In practice, I suggest that you use some form of omnidirectional, multi-band antenna to monitor HF beacons.

I use my 160 meter inverted "L" as a general purpose multi-band antenna. It's not ideal but its the best I have available.

160 meter hybrid dipole antenna system.

If you use a directional antenna (i.e. multi-element beam) to monitor the beacons , you will only effectively hear the beacons in the direction toward which your beam is pointing. But, that may be just be what you want, anyway.

Beacon Monitoring Software

Monitoring ham radio beacons manually is tiresome, to say the least. Many software programs have been written, for many different personal computer operating systems.

Using software to control your receiver automates the beacon scanning process and frees you to work on (or play with) something else in the meantime.

The Northern California DX Foundation lists a number of programs that have been verified to work as advertised. You will find the list here.


Other Means Of Monitoring
Ham Radio Frequencies

Many hams monitor their local packet DX Cluster node for DX activity and to decide whether to join in the action or not. Others log in DX nets to get a chance of making brief contacts with participating DX stations.

Obviously, monitoring beacons to alert you of band openings will let you become the action ... that will later be reported on DX cluster nodes!

Non - Ham Radio Beacons

The standard time stations (below) will give you some indication of propagation conditions on ham radio frequencies. But, keep in mind that they transmit at much higher power levels than the ham radio maximum legal power limit!

In other words, when you can receive a signal from CHU or WWV, it does not necessarily mean that the closest amateur radio band is usable by most ham radio operators.

The CHU Canada time signal transmitting station is located 15 km southwest of Ottawa, Ontario, Canada at 45º 17' 47" N, 75º 45' 22" W. Main transmitter powers are 3 kW at 3330 and 14 670 kHz, and 10 kW at 7850 kHz. Individual vertical antennas are used for each frequency.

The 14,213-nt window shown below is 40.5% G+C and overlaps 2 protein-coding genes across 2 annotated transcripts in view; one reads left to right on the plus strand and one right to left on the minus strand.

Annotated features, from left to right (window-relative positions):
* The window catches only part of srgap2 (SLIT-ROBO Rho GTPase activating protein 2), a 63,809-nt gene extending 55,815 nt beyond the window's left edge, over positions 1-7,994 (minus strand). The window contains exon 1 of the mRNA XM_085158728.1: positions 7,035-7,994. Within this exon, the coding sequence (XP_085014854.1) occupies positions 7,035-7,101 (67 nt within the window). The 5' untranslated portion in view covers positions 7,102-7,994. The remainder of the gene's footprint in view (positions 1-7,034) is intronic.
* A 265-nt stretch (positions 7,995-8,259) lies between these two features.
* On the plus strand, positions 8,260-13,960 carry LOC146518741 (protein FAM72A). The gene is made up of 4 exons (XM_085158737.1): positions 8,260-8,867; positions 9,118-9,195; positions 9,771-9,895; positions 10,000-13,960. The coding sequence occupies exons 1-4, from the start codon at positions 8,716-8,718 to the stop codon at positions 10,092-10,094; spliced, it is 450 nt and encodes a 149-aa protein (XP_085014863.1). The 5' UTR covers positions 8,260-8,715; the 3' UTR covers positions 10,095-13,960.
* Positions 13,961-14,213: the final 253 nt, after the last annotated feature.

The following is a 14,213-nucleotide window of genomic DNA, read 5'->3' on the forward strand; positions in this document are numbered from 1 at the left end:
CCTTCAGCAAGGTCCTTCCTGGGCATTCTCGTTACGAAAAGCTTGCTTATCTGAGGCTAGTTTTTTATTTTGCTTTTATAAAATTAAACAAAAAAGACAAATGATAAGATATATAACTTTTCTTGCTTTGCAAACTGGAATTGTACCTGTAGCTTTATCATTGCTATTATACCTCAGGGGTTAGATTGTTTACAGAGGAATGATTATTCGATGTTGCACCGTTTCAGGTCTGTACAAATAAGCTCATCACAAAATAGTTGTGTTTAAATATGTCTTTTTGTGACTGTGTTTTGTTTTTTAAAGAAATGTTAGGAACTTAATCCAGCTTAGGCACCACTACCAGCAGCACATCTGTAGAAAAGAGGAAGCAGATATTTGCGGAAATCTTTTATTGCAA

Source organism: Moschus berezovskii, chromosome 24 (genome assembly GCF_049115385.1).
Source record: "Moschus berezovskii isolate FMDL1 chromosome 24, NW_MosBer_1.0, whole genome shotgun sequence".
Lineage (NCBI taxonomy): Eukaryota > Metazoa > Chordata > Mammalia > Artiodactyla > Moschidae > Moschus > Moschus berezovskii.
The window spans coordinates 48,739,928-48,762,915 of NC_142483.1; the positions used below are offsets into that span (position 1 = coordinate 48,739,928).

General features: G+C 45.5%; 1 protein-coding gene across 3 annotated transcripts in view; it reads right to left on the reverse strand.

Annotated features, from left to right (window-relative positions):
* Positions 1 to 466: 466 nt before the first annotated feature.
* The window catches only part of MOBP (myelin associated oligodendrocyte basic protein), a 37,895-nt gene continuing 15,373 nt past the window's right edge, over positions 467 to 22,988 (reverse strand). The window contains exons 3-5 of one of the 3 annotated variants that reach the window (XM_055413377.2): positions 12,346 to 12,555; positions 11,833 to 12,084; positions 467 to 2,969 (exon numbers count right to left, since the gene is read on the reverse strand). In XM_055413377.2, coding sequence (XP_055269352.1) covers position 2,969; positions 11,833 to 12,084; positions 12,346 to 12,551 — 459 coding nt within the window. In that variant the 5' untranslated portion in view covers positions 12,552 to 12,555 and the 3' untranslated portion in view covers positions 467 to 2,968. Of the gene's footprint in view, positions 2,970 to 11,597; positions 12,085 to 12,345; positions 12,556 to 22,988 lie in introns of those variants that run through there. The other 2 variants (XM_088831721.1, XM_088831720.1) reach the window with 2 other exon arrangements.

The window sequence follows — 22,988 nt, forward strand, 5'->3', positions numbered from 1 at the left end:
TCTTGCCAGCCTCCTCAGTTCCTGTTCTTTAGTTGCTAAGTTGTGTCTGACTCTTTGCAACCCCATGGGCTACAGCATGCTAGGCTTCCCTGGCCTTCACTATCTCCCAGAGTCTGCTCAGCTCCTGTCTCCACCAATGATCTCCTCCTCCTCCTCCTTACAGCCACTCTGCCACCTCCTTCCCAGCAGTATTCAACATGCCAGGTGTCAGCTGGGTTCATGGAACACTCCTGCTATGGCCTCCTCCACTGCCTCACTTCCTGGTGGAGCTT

WWV transmits (male voice) from Fort Collins, Colorado, and WWVH (female voice), from Kauai, Hawaii, on 2.5, 5.0, 10, 15 and 20 MHz.

  • As of November 15, 2021, WWV and WWVH began broadcasting a test signal on minute 8 of each hour on WWV, and minute 48 on WWVH as part of an ionospheric research project coordinated by HamSCI. More details here.

  • Note: WWV also broadcasts on 25 MHz on an experimental basis. Please note that the 25 MHz signal may be interrupted or suspended without notice.

Other Information

To complement your monitoring of ham radio beacons, you can listen to WWV broadcast the latest solar-flux index at 18 minutes past the hour, and at 45 minutes past the hour on WWVH.Generally speaking, the higher the solar-flux index, the higher the MUF.


Ham Radio Frequencies

One of the most frequented PSK31 frequencies is 14.070 kHz. However, you will also find PSK31 activity on the following HF ham radio frequencies:

  • 3.580 MHz
  • 7.070 MHz
  • 10.140 MHz
  • 21.070 MHz
  • 28.120 MHz

Please note that the frequency displayed on your transceiver is the suppressed carrier frequency!

BPSK - binary phase-shift keying - is the most popular mode of PSK31.

Which Sideband To Use For PSK31?

It will not matter which sideband you use to work BPSK31 signals. You can work any BPSK signal that the PSK31 software displays in the "waterfall" window.

Do keep in mind that your transceiver sideband filter will pass all signals within 2 to 2.7 (even up to 3 kHz in some cases) above (if in USB) or below (if in LSB) the displayed frequency on your transceiver.

Note that some 90 PSK31 signals can squeeze in 3 kHz, side-by-side! If a signal within the passband is very strong, your transceiver AGC will reduce the RF gain ... effectively wiping out the weak PSK31 signals within the passband.

QRM On PSK31 Ham Radio Frequencies

There are two solutions to interfering strong signals nearby.

  • Install and switch-in a narrow IF filter if your transceiver is designed to accept one or more.
  • Use a SDR receiver or transceiver! You can really narrow the receiving the passband at will with a SDR. It's like putting up a brick wall between you and the nearby QRM! :-)

More About PSK31

For an in-depth coverage of BPSK31 and all other digital modes in use by ham radio operators on HF, I recommend ARRL's HF Digital Handbook.

See PSK31 software here.


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73 de VE2DPE
Claude Jollet
7, Rue de la Rive, Notre-Dame-des-Prairies, Québec, Canada J6E 1M9

QTH Locator: FN36gb